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Original Research ARTICLE

Front. Artif. Intell. | doi: 10.3389/frai.2020.00015

Hybrid Hashtags: #YouKnowYoureAKiwiWhen your Tweet contains Māori and English Provisionally accepted The final, formatted version of the article will be published soon. Notify me

 David G. Trye1,  Andreea S. Calude1*, Felipe Bravo-Marquez2 and Te T. Keegan1
  • 1University of Waikato, New Zealand
  • 2University of Chile, Chile

Twitter constitutes a rich resource for investigating language contact phenomena. In this paper, we report findings from the analysis of a large-scale diachronic corpus of over one million tweets, containing loanwords from the indigenous language spoken in New Zealand, te reo Māori, into (NZ) English. Our analysis focuses on hashtags comprising mixed-language resources (which we term hybrid hashtags), bringing together descriptive linguistic tools (investigating length, word class and semantic domains of the hashtags) and quantitative methods (Random Forests and regression analysis). Our work has implications for language change and the study of loanwords (we argue that hybrid hashtags can be linked to loanword entrenchment), and for the study of language on social media (we challenge proposals of hashtags as “words”, and show that hashtags have a dual discourse role: a micro-function within the immediate linguistic context in which they occur and a macro-function, within the tweet as a whole).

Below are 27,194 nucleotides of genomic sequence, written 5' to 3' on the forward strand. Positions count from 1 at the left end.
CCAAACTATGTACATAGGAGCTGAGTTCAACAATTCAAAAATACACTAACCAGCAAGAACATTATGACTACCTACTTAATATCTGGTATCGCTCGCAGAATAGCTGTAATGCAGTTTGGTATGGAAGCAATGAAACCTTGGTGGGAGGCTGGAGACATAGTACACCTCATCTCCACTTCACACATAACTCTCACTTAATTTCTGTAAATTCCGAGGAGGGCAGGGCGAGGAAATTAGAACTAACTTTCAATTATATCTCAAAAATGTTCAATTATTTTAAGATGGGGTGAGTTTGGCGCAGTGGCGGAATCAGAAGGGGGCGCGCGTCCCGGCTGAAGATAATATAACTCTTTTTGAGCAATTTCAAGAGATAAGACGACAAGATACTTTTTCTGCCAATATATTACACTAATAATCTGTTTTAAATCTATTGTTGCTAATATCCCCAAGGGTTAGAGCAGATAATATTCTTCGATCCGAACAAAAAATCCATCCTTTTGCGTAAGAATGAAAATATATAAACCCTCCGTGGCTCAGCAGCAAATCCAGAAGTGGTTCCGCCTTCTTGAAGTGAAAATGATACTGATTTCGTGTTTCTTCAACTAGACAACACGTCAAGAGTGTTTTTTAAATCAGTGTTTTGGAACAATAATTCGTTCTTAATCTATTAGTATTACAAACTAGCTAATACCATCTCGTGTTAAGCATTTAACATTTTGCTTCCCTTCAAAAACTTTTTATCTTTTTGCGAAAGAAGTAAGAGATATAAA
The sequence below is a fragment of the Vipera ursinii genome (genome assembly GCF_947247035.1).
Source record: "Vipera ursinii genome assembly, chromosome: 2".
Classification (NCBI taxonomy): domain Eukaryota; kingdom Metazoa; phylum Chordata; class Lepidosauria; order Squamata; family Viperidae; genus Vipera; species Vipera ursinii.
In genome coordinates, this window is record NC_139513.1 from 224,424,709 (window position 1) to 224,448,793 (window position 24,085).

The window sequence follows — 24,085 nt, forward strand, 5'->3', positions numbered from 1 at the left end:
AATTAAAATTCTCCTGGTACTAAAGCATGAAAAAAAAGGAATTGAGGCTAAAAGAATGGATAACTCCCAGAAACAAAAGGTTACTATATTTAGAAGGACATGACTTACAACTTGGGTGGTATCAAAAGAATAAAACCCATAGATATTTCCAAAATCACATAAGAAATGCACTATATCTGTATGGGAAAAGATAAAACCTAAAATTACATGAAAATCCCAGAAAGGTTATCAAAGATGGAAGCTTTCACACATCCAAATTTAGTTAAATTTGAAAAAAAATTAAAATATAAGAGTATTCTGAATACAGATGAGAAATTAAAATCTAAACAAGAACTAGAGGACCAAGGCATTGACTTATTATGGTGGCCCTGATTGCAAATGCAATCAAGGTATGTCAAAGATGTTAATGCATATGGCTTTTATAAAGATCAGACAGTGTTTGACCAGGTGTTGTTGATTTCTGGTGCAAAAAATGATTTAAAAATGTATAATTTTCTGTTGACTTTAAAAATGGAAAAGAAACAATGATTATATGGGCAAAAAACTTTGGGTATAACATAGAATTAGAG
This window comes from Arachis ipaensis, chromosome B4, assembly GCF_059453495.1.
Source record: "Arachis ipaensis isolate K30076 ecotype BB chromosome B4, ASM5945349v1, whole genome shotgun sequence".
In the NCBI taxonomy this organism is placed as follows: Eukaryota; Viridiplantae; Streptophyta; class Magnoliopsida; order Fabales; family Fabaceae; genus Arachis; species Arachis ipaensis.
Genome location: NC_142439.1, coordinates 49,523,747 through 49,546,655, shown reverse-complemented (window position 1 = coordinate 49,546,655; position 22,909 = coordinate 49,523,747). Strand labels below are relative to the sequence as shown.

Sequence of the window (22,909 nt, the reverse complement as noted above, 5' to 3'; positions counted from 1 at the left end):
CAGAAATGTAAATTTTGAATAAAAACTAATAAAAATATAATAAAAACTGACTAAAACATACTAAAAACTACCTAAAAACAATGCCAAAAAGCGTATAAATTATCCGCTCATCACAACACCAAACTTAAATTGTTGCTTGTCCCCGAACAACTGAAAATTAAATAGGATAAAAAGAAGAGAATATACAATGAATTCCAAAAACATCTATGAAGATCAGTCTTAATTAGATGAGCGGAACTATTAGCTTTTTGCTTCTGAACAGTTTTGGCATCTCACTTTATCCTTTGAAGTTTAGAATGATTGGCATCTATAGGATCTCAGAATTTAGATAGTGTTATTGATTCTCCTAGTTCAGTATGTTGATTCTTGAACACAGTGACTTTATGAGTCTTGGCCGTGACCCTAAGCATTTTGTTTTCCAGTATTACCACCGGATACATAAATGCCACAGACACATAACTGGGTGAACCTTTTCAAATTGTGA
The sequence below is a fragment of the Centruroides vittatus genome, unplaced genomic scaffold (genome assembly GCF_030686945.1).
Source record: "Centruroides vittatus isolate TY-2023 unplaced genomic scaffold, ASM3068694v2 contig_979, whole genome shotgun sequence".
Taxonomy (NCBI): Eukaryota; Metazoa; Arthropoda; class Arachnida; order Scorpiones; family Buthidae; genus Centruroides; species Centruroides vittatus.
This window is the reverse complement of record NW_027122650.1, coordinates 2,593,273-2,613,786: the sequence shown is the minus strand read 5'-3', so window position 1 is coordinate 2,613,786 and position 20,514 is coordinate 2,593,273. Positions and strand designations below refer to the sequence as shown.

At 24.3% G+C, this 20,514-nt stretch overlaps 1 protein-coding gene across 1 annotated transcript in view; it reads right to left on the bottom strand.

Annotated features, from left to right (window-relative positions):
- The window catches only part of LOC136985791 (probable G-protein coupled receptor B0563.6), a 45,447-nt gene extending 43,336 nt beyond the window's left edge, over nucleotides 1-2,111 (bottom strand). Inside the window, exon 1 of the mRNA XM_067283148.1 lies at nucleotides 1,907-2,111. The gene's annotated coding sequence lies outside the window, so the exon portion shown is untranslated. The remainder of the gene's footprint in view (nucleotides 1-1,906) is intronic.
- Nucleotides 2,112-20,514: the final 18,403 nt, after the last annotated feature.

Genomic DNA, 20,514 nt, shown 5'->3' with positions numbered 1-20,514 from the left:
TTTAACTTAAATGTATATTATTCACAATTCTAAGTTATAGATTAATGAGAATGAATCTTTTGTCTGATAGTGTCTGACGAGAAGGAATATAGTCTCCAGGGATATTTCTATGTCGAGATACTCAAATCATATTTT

Keywords: Language contact, loanwords, Hashtags, hashtag half-life, New Zealand English, Maori, word embeddings, Language of social media

Received: 19 Dec 2019; Accepted: 13 Mar 2020.

Copyright: © 2020 Trye, Calude, Bravo-Marquez and Keegan. This is an open-access article distributed under the terms of the Creative Commons Attribution License (CC BY). The use, distribution or reproduction in other forums is permitted, provided the original author(s) and the copyright owner(s) are credited and that the original publication in this journal is cited, in accordance with accepted academic practice. No use, distribution or reproduction is permitted which does not comply with these terms.

* Correspondence: Dr. Andreea S. Calude, University of Waikato, Hamilton, 3240, Waikato, New Zealand, andreea.calude@waikato.ac.nz